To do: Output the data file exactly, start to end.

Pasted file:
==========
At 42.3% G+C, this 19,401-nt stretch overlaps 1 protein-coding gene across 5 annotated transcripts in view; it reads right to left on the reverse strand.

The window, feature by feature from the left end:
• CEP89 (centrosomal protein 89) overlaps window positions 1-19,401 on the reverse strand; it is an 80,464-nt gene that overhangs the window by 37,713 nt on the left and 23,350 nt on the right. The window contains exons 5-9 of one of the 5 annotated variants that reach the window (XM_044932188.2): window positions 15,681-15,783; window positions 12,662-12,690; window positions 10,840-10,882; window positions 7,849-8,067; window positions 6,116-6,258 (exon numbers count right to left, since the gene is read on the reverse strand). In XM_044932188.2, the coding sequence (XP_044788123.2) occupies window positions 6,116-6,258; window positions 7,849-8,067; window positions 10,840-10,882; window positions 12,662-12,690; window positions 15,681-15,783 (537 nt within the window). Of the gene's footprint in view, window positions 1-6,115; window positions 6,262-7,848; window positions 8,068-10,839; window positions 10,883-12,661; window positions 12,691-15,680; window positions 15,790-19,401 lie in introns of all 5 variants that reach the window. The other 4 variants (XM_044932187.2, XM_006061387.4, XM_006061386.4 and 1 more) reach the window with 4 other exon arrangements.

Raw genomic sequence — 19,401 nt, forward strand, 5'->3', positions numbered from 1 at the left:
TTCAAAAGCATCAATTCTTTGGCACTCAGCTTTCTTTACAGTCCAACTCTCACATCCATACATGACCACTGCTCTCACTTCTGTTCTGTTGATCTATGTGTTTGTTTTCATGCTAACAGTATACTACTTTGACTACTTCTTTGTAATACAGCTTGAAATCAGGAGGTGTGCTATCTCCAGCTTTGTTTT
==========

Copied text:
At 42.3% G+C, this 19,401-nt stretch overlaps 1 protein-coding gene across 5 annotated transcripts in view; it reads right to left on the reverse strand.

The window, feature by feature from the left end:
• CEP89 (centrosomal protein 89) overlaps window positions 1-19,401 on the reverse strand; it is an 80,464-nt gene that overhangs the window by 37,713 nt on the left and 23,350 nt on the right. The window contains exons 5-9 of one of the 5 annotated variants that reach the window (XM_044932188.2): window positions 15,681-15,783; window positions 12,662-12,690; window positions 10,840-10,882; window positions 7,849-8,067; window positions 6,116-6,258 (exon numbers count right to left, since the gene is read on the reverse strand). In XM_044932188.2, the coding sequence (XP_044788123.2) occupies window positions 6,116-6,258; window positions 7,849-8,067; window positions 10,840-10,882; window positions 12,662-12,690; window positions 15,681-15,783 (537 nt within the window). Of the gene's footprint in view, window positions 1-6,115; window positions 6,262-7,848; window positions 8,068-10,839; window positions 10,883-12,661; window positions 12,691-15,680; window positions 15,790-19,401 lie in introns of all 5 variants that reach the window. The other 4 variants (XM_044932187.2, XM_006061387.4, XM_006061386.4 and 1 more) reach the window with 4 other exon arrangements.

Raw genomic sequence — 19,401 nt, forward strand, 5'->3', positions numbered from 1 at the left:
TTCAAAAGCATCAATTCTTTGGCACTCAGCTTTCTTTACAGTCCAACTCTCACATCCATACATGACCACTGCTCTCACTTCTGTTCTGTTGATCTATGTGTTTGTTTTCATGCTAACAGTATACTACTTTGACTACTTCTTTGTAATACAGCTTGAAATCAGGAGGTGTGCTATCTCCAGCTTTGTTTT